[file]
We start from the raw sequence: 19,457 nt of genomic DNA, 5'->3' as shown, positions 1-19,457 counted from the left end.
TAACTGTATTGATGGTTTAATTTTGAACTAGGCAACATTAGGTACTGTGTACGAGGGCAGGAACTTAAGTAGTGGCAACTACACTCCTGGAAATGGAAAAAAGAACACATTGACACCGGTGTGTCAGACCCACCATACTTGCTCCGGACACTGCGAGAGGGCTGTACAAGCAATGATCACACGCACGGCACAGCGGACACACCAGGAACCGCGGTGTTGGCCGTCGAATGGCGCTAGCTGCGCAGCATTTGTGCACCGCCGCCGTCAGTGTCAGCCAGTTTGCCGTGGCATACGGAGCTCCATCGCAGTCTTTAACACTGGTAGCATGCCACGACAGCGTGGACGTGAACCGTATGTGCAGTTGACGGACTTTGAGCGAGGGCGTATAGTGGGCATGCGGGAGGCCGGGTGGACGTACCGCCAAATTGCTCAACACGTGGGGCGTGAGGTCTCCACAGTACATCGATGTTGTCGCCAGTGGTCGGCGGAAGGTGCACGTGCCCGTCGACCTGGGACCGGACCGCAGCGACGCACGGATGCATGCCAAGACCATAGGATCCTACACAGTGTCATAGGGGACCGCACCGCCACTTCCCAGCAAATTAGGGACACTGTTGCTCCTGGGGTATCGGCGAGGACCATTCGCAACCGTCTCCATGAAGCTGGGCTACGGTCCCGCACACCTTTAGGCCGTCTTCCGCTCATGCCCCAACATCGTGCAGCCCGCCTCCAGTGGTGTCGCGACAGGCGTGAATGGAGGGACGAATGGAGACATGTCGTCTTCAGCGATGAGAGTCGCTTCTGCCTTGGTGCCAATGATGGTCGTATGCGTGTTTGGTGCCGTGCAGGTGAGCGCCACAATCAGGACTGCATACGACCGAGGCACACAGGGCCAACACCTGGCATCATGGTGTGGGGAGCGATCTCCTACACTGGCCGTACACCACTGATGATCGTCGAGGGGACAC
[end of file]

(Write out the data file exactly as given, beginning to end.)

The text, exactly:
We start from the raw sequence: 19,457 nt of genomic DNA, 5'->3' as shown, positions 1-19,457 counted from the left end.
TAACTGTATTGATGGTTTAATTTTGAACTAGGCAACATTAGGTACTGTGTACGAGGGCAGGAACTTAAGTAGTGGCAACTACACTCCTGGAAATGGAAAAAAGAACACATTGACACCGGTGTGTCAGACCCACCATACTTGCTCCGGACACTGCGAGAGGGCTGTACAAGCAATGATCACACGCACGGCACAGCGGACACACCAGGAACCGCGGTGTTGGCCGTCGAATGGCGCTAGCTGCGCAGCATTTGTGCACCGCCGCCGTCAGTGTCAGCCAGTTTGCCGTGGCATACGGAGCTCCATCGCAGTCTTTAACACTGGTAGCATGCCACGACAGCGTGGACGTGAACCGTATGTGCAGTTGACGGACTTTGAGCGAGGGCGTATAGTGGGCATGCGGGAGGCCGGGTGGACGTACCGCCAAATTGCTCAACACGTGGGGCGTGAGGTCTCCACAGTACATCGATGTTGTCGCCAGTGGTCGGCGGAAGGTGCACGTGCCCGTCGACCTGGGACCGGACCGCAGCGACGCACGGATGCATGCCAAGACCATAGGATCCTACACAGTGTCATAGGGGACCGCACCGCCACTTCCCAGCAAATTAGGGACACTGTTGCTCCTGGGGTATCGGCGAGGACCATTCGCAACCGTCTCCATGAAGCTGGGCTACGGTCCCGCACACCTTTAGGCCGTCTTCCGCTCATGCCCCAACATCGTGCAGCCCGCCTCCAGTGGTGTCGCGACAGGCGTGAATGGAGGGACGAATGGAGACATGTCGTCTTCAGCGATGAGAGTCGCTTCTGCCTTGGTGCCAATGATGGTCGTATGCGTGTTTGGTGCCGTGCAGGTGAGCGCCACAATCAGGACTGCATACGACCGAGGCACACAGGGCCAACACCTGGCATCATGGTGTGGGGAGCGATCTCCTACACTGGCCGTACACCACTGATGATCGTCGAGGGGACAC